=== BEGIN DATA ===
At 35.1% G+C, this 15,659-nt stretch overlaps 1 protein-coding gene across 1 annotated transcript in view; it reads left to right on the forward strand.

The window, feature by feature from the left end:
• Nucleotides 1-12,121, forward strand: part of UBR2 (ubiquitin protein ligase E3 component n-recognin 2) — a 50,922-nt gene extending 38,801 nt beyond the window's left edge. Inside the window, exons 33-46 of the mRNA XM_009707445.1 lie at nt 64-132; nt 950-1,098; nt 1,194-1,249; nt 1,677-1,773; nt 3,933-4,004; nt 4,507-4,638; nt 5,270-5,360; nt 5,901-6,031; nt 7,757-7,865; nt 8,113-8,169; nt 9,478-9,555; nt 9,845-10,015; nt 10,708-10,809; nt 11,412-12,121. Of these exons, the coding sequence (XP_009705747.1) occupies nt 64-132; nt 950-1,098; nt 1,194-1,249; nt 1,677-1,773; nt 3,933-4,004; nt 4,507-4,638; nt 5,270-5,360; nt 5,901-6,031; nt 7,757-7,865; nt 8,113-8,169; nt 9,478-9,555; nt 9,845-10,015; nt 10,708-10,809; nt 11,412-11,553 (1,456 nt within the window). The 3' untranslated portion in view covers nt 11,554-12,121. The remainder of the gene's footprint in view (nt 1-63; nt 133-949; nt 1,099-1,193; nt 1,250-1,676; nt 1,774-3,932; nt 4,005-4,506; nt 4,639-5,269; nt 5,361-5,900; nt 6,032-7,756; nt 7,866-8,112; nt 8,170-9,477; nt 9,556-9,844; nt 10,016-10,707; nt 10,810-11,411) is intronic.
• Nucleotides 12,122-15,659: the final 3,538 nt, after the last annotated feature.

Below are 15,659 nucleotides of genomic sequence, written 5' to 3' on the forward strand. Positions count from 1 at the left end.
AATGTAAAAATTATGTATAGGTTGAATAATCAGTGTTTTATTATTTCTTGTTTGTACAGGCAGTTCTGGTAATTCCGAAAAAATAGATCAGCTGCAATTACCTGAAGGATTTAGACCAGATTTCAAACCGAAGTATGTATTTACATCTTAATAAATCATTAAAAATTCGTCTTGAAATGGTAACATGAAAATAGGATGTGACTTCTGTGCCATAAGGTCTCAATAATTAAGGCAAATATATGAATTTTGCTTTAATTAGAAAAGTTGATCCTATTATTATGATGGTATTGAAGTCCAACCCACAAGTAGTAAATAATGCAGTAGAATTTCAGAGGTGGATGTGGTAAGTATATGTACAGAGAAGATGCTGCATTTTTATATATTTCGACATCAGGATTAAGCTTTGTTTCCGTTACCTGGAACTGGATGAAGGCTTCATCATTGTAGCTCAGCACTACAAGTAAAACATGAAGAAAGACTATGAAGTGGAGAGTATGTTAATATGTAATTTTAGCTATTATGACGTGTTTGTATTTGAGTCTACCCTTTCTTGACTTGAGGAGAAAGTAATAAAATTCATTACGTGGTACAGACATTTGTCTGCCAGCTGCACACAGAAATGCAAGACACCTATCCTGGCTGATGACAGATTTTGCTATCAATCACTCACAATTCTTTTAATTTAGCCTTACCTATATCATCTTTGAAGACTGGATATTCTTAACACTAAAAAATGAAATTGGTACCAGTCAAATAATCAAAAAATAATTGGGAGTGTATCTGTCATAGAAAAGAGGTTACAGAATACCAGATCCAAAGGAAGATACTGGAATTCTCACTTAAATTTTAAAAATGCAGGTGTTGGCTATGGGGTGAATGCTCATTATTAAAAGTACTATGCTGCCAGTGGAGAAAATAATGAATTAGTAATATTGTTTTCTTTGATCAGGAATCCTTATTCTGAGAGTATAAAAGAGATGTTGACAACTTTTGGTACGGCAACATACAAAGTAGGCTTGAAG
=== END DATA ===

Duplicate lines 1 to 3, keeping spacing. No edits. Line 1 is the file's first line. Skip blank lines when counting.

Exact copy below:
At 35.1% G+C, this 15,659-nt stretch overlaps 1 protein-coding gene across 1 annotated transcript in view; it reads left to right on the forward strand.

The window, feature by feature from the left end:
• Nucleotides 1-12,121, forward strand: part of UBR2 (ubiquitin protein ligase E3 component n-recognin 2) — a 50,922-nt gene extending 38,801 nt beyond the window's left edge. Inside the window, exons 33-46 of the mRNA XM_009707445.1 lie at nt 64-132; nt 950-1,098; nt 1,194-1,249; nt 1,677-1,773; nt 3,933-4,004; nt 4,507-4,638; nt 5,270-5,360; nt 5,901-6,031; nt 7,757-7,865; nt 8,113-8,169; nt 9,478-9,555; nt 9,845-10,015; nt 10,708-10,809; nt 11,412-12,121. Of these exons, the coding sequence (XP_009705747.1) occupies nt 64-132; nt 950-1,098; nt 1,194-1,249; nt 1,677-1,773; nt 3,933-4,004; nt 4,507-4,638; nt 5,270-5,360; nt 5,901-6,031; nt 7,757-7,865; nt 8,113-8,169; nt 9,478-9,555; nt 9,845-10,015; nt 10,708-10,809; nt 11,412-11,553 (1,456 nt within the window). The 3' untranslated portion in view covers nt 11,554-12,121. The remainder of the gene's footprint in view (nt 1-63; nt 133-949; nt 1,099-1,193; nt 1,250-1,676; nt 1,774-3,932; nt 4,005-4,506; nt 4,639-5,269; nt 5,361-5,900; nt 6,032-7,756; nt 7,866-8,112; nt 8,170-9,477; nt 9,556-9,844; nt 10,016-10,707; nt 10,810-11,411) is intronic.